South Routt carnival gives out books and fun |

South Routt carnival gives out books and fun

Zach Fridell

The giggles kept coming as student after student took a turn as a human bowling ball at the South Routt Elementary School Literacy Carnival on April 14.

As the students from the elementary school made their way around the booths set up in the gym at the elementary school in Yampa, they earned their reading material for the next several months. Each student who completed the arduous task of playing seven games was rewarded with seven new books from the school cafeteria.

More than 1,000 books were purchased through grants and community donations for the event, ranging from preschool readers to chapter books for the older students.

With cars lined up and down the street in front of the school and the gym packed with eager parents and children, principal Michael Young said it looked like nearly each of the 210 students at the school attended the evening-long event, with a good number of the 48 students invited from the South Routt Early Learning Center taking their turns at events, too.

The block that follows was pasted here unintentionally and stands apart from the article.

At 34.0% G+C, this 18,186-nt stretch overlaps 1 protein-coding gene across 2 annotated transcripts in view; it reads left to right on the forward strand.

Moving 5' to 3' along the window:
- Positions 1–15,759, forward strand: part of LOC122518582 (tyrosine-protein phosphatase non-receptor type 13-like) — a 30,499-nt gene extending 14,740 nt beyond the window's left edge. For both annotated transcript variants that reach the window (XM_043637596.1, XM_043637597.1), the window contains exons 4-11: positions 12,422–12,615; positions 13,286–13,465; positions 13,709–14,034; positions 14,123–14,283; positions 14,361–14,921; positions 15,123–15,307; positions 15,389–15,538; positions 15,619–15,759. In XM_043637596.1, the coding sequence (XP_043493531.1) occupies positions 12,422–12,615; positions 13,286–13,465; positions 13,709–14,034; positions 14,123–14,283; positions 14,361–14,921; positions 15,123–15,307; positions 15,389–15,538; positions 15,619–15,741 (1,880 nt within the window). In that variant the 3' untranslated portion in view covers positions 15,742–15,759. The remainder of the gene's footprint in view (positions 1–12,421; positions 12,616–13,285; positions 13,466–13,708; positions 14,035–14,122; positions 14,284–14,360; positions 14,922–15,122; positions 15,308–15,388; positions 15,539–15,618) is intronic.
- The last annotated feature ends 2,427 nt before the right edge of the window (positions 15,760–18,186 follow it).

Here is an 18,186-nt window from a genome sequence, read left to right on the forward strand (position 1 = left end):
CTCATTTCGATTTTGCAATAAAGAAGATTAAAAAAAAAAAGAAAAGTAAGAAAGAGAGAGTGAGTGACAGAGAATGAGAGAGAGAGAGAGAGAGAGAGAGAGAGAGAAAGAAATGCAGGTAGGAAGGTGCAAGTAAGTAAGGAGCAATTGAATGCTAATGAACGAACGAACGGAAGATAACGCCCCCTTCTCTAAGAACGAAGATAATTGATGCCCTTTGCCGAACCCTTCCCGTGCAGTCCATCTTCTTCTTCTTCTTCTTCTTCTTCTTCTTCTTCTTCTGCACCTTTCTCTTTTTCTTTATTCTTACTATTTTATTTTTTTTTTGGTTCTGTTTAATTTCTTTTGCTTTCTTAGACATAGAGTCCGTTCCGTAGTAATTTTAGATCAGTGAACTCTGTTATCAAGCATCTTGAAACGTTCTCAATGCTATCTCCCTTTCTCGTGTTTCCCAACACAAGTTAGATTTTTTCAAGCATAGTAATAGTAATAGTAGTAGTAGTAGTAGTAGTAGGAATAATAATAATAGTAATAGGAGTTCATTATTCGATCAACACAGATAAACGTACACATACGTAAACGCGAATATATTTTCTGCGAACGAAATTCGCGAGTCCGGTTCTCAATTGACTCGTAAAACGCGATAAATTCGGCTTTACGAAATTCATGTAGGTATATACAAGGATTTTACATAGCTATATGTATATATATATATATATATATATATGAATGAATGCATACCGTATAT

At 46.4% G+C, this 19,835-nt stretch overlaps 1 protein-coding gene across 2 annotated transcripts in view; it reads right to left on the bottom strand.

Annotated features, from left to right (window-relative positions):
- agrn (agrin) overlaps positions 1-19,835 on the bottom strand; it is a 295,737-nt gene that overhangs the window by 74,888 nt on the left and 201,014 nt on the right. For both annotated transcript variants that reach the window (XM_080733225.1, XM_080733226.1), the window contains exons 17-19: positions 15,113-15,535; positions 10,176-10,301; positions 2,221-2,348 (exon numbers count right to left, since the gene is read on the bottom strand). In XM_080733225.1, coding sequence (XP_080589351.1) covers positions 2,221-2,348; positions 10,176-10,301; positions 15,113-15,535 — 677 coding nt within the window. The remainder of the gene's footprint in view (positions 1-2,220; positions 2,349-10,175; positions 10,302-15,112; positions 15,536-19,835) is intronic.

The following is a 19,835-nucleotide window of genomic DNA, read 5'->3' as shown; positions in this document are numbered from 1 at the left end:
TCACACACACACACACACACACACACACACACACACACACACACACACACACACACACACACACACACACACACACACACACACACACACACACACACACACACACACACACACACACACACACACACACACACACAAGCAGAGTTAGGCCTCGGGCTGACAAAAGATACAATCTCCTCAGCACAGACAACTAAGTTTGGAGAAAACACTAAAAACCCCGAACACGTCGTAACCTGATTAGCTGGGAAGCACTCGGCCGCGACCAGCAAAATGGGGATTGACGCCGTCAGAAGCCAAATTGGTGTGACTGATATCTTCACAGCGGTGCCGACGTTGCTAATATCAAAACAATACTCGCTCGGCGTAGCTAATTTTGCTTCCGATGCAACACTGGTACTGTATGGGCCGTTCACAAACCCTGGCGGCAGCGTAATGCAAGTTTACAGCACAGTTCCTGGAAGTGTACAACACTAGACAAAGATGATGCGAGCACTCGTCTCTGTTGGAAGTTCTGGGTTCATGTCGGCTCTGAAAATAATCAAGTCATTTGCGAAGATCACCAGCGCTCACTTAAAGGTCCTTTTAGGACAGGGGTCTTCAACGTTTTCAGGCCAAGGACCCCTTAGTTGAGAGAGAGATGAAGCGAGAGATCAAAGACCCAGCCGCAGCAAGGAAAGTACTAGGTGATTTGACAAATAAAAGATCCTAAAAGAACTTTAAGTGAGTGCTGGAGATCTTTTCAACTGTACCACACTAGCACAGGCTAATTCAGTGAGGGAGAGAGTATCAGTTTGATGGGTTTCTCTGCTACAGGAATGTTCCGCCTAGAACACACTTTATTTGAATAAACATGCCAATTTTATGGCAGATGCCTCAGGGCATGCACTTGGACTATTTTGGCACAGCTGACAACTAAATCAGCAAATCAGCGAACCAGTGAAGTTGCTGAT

“Our goal is just to get the books into the hands of the kids to read,” said Tillie Price, a paraprofessional at the school who helped organize the event, now in its seventh year, since the inaugural event.

In addition to the seven new books available for each student, the school also organized a book swap for parents to share used children’s books for free.

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Fourth-grader Danielle Villa was picking up chapter books, including a biography of Helen Keller and “Brian’s Winter,” by Gary Paulsen. Brian Ripley, with his children Walker and Tanner in preschool and first grade, respectively, was picking out books about Tracy McGrady and enjoying the company of Clifford, The Big Red Dog, who visited the students.

Booths, operated and sponsored by community groups ranging from businesses to high school clubs, helped the students through the series of literacy games.

“That’s what is neat, seeing the whole community come together to do it,” said Rita Herald, a Title 1 teacher at the school.